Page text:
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Derailing Democracy in AfghanistanElections in an Unstable Political Landscape$
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Noah Coburn and Anna Larson

Print publication date: 2013

Print ISBN-13: 9780231166201

Published to Columbia Scholarship Online: November 2015

DOI: 10.7312/columbia/9780231166201.001.0001

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Electing the Peace?

Electing the Peace?

Afghanistan’s Fast-Track Democracy

(p.42) 3 Electing the Peace?
Derailing Democracy in Afghanistan

Noah Coburn

Anna Larson

Columbia University Press

This chapter looks specifically at the process of setting up elections following the U.S.-led invasion—following the U.N. conference in Bonn, Germany—that led to a series of state-building initiatives collectively known as the “Bonn process.” The exercise of building the Afghan state in the aftermath of the fall of the Taliban was characterized by simultaneous processes of change and compromise—of the establishment of basic democratic machinery that was consistently undermined by the demands of ongoing conflict and the instability this created. New institutions were not established in a vacuum, but affected and were affected by the context in which they were created. This became particularly evident in the results of international actors' emphasis on three key factors during the Bonn process: “tradition,” legitimacy, and timing.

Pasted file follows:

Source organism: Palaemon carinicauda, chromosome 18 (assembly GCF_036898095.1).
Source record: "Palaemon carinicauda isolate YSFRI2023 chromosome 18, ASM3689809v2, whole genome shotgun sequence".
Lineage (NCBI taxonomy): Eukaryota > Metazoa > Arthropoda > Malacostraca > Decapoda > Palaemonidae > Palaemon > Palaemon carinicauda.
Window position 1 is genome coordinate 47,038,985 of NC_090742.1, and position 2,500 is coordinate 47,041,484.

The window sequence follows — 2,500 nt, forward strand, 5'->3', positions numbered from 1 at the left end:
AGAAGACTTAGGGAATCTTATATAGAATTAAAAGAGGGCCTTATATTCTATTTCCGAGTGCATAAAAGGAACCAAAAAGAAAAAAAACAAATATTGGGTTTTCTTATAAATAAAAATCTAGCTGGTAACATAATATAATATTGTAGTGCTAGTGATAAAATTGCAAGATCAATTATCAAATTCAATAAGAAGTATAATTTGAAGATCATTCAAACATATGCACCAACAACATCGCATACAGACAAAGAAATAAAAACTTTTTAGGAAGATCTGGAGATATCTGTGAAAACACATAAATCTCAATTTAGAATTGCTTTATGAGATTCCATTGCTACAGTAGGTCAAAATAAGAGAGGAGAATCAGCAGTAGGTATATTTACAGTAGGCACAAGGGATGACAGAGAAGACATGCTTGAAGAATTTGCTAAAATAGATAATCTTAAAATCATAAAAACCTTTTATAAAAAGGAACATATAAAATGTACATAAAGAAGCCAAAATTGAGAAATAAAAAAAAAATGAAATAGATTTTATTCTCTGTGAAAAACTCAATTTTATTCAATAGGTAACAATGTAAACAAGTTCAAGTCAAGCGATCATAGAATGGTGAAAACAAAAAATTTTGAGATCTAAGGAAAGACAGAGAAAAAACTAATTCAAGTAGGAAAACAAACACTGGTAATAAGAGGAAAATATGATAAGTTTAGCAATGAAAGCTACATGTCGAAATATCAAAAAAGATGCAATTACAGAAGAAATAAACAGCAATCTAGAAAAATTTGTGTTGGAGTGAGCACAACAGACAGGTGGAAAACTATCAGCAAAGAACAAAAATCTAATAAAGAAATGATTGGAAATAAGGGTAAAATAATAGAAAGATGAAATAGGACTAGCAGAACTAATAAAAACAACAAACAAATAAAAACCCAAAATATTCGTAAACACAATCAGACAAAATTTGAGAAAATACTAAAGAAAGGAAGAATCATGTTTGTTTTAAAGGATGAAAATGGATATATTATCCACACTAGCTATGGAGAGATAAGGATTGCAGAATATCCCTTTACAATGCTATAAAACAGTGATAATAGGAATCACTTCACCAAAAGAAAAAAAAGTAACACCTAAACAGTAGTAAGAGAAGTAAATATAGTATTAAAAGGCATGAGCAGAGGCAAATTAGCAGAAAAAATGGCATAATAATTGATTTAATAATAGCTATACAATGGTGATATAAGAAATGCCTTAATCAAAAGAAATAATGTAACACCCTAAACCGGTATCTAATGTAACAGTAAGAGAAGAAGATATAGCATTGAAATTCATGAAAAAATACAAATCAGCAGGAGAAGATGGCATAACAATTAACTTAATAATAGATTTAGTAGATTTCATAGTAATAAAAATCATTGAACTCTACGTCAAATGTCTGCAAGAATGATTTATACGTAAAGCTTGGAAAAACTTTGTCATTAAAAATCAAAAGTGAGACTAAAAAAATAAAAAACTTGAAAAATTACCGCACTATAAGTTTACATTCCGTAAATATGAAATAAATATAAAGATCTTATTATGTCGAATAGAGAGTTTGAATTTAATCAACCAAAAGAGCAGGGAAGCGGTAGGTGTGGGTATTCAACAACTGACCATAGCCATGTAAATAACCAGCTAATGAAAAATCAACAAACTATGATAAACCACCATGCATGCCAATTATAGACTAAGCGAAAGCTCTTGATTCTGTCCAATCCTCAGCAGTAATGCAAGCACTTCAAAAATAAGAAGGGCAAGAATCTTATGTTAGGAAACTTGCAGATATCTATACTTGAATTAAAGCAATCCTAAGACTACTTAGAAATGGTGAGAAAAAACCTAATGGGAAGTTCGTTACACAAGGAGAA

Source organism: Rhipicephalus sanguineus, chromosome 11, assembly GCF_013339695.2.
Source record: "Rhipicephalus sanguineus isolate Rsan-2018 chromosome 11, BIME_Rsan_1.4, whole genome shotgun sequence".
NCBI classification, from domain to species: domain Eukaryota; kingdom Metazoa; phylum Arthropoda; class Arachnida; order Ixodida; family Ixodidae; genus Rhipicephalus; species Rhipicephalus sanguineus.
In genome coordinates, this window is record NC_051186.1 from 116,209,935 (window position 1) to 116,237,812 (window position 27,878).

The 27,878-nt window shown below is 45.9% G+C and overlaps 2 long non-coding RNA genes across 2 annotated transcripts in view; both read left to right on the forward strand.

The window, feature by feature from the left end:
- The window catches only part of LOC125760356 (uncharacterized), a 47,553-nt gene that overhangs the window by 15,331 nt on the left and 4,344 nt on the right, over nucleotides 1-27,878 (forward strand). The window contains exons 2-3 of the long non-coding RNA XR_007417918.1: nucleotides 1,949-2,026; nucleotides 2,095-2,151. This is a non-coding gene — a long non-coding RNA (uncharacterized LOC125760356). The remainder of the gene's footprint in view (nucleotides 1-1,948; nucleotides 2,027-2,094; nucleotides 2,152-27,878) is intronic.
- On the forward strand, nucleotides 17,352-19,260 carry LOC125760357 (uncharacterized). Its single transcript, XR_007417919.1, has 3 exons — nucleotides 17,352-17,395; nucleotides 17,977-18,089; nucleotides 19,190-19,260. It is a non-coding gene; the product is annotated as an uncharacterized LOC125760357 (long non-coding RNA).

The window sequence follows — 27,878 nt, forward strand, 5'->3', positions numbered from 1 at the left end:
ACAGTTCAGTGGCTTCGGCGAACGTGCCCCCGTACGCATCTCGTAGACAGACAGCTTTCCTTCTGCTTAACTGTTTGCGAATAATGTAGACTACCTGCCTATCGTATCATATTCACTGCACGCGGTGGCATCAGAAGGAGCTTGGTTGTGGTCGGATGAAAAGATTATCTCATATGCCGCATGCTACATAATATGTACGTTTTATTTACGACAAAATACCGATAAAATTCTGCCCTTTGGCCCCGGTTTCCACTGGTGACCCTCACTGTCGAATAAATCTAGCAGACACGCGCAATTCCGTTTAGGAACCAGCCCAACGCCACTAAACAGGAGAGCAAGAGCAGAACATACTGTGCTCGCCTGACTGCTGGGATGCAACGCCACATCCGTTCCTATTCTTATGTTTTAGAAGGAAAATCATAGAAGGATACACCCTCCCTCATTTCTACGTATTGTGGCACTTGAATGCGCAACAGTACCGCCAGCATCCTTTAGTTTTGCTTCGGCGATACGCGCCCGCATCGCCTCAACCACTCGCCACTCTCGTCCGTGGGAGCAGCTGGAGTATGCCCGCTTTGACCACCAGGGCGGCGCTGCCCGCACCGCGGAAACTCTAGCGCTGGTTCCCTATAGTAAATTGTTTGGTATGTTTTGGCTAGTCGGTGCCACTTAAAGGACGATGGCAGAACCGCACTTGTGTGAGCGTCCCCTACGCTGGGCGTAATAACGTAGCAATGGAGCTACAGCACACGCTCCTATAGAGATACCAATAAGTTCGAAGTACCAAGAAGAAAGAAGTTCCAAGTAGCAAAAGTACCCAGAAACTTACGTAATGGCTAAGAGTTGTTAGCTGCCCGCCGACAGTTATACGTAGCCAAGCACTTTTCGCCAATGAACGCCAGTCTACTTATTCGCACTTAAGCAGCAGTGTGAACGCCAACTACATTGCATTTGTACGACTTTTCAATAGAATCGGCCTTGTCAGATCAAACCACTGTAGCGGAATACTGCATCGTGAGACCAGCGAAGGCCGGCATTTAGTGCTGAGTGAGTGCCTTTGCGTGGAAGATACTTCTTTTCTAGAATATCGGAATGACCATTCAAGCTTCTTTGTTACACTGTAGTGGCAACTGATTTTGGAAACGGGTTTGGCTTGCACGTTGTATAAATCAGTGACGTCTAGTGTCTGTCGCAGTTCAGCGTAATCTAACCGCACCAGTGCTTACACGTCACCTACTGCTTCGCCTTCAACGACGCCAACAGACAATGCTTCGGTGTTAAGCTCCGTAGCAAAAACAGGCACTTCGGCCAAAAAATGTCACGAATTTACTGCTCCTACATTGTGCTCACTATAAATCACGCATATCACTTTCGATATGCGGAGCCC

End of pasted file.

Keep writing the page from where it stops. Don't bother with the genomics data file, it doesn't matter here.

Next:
Keywords:   Bonn process, tradition, legitimacy, timing, state-building initiatives, U.S.-led invasion, elections, Afghan state, Taliban

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